Must Know Fabric Facts

Once you have chosen your project, there are going to be a few things that you will
want to know about your fabric before you begin to cut your pattern pieces.

Fabric Grain

When you use a standard preprinted pattern, there will be an arrow on the pattern
piece marking the grain line. The grain of the fabric runs lengthwise, parallel to the
selvage edge. You may be able to identify the selvage edge because it is white with the name of the fabric designer printed on it.

Find the Fabric Grain

To line up the grain, measure from the fold to the arrow line on the pattern piece.
Pin along this line so that the pattern tissue does not shift. Once you’ve pinned
your pattern tissue, the grain will be stabilized.

Grain on Knit Fabrics

If you are working with a pattern designed specifically for knit fabrics, the tissue may have an arrow marking the stretch. This arrow will run perpendicular to the grain.

Cutting on the Bias

Sometimes your pattern will want you to cut a facing or a belting piece on the bias.
The grain line will be marked with an arrow as before, but when you lay it out and
measure from the fold the actual pattern piece will lie on the diagonal of your fabric,
otherwise known as the bias. Cutting your piece on the bias will allow your fabric to
stretch in the way the pattern maker intended.

cut on bias

Finding the Right and Wrong Side

You will need to determine the right side and the wrong side of the fabric. For
cutting purposes, it does not matter if your fabric is folded right side in or right side
out.

Sometimes it is quite easy to tell the right side from the wrong side. When
there is a printed design, the right side will be the brightly colored side and the
wrong side will be plain without printing on it, or much less bright.

Wrong Side

On some fabrics, the right side will be less obvious. For example, with a flannel you may need to determine which side is brushed and which side is flat. Sewers have a definite preference on these types of fabric. The brushed side will make your garment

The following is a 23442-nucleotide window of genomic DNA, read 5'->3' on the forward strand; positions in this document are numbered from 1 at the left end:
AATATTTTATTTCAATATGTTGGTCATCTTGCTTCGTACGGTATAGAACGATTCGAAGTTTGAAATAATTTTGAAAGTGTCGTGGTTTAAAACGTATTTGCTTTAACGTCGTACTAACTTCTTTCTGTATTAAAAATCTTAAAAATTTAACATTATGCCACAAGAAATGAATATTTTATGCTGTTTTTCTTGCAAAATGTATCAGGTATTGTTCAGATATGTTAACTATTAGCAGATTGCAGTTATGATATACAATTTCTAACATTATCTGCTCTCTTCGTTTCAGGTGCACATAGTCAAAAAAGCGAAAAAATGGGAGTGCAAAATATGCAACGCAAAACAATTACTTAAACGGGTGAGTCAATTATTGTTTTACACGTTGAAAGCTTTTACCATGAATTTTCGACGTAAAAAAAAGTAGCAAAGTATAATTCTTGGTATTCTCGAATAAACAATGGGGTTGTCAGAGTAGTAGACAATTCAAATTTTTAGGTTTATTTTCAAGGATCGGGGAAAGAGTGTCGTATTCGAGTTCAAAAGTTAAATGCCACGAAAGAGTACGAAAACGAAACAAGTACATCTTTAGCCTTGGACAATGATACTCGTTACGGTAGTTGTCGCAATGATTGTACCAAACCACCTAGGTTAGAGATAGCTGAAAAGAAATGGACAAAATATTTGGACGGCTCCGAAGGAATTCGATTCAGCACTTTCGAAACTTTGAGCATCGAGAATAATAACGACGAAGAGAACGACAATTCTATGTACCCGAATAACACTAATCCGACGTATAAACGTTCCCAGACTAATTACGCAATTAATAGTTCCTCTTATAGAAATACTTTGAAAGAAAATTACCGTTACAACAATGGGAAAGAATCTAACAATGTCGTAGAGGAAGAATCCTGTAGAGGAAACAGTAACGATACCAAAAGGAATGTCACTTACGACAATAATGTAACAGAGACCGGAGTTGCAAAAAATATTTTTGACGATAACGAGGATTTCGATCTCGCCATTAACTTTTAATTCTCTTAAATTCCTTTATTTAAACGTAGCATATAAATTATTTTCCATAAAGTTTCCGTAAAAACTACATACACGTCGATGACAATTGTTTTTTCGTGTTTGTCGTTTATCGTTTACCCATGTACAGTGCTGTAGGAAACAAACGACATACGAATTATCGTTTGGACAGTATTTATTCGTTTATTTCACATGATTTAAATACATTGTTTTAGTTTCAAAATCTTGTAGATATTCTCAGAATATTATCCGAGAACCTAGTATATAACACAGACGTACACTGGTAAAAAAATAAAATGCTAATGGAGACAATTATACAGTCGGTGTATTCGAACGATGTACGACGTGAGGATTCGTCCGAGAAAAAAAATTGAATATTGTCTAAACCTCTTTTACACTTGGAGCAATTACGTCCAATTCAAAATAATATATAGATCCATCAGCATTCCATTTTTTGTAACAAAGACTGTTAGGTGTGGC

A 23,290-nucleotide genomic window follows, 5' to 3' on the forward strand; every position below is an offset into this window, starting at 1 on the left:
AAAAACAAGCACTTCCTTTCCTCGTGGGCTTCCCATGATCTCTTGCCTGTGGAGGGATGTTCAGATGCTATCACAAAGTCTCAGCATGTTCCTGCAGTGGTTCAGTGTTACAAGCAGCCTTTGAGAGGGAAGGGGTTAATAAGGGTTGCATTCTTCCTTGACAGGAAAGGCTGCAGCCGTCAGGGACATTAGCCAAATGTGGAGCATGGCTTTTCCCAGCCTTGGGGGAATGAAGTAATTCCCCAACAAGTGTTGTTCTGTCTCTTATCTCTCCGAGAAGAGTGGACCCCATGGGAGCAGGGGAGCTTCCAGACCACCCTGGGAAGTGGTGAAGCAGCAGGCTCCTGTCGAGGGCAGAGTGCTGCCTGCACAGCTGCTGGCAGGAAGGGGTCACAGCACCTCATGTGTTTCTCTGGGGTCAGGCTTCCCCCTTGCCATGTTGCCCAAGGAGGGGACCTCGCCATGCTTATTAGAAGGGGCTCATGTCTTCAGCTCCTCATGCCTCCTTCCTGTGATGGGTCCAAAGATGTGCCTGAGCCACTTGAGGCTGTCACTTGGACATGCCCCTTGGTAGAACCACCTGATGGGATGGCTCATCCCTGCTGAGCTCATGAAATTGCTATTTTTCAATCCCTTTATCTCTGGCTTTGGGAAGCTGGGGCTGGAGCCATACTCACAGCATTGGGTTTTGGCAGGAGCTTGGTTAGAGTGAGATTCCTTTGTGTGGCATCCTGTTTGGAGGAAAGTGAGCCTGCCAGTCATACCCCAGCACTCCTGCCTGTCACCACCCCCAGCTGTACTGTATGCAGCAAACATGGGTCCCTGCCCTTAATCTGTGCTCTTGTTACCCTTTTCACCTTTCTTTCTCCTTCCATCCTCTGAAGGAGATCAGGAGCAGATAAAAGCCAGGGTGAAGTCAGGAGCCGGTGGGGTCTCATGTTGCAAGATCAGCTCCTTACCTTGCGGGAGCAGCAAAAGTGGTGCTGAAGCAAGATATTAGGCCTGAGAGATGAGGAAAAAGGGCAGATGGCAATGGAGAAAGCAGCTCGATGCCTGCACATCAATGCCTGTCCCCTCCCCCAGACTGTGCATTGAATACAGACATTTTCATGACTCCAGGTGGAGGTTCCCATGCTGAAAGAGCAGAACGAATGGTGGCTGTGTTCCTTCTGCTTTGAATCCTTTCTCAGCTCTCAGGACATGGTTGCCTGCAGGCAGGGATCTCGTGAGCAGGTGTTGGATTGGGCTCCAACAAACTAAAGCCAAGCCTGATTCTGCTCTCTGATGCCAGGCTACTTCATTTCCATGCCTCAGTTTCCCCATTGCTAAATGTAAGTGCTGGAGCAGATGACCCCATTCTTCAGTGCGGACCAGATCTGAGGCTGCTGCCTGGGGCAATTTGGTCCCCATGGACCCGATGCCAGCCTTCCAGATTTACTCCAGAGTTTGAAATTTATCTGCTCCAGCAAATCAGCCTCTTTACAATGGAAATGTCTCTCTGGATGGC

more comfy to wear, so you may want this side inside your finished project. Others
may like the way the brushed side looks and put it on the outside. Whichever you
choose, you need to make sure that you are consistent. It is a good idea to mark all
of the right sides with a loose stitch that is easily removed. A large red “X” can mark
the spot. A simple single knit fabric, usually used for t-shirts, will be the same on
both sides. Be sure that you mark the right side for consistency.

As you become more experienced, you may find that projects will steer you toward
specialty fabrics. Plaid, silk, wool, leather and suede bring their own challenges…but
we’ll get to that later. Stay tuned.

{ 4 comments… add one }
  • Nancy August 20, 2012, 2:50 pm

    I just wanted to say, thanks for stopping by my blog & commenting! Your blog is pretty spectacular, so I’m now a new follower! Looking forward to some sewing tips in the future!

    • onceuponasewingmachine August 20, 2012, 6:35 pm

      Thank you! We’re new so thank you for the kind words.

  • Pam August 21, 2012, 6:16 am

    More great tips that those new to sewing need to know!!!

  • Linda Demos April 13, 2014, 3:42 pm

    Thank you for the answer to my “which side of wool is right” quandry. I haven’t worked with wool for almost 3 decades and my mother-in- law ( my sewing mentor ) has been gone for 4 years, her mind for 5…. I now can proceed with the kit I picked up at a sewing expo. When I flattened out the Pendleton wool I found 5 light squares lightly splattered with wine, rust, or blood. I could hand wash it, treat it, lay flat to dry, press, then cut the jacket. I’d rather flip it over and use the other side ( cozy on the inside) and deal with whatever it is later. Thank you!

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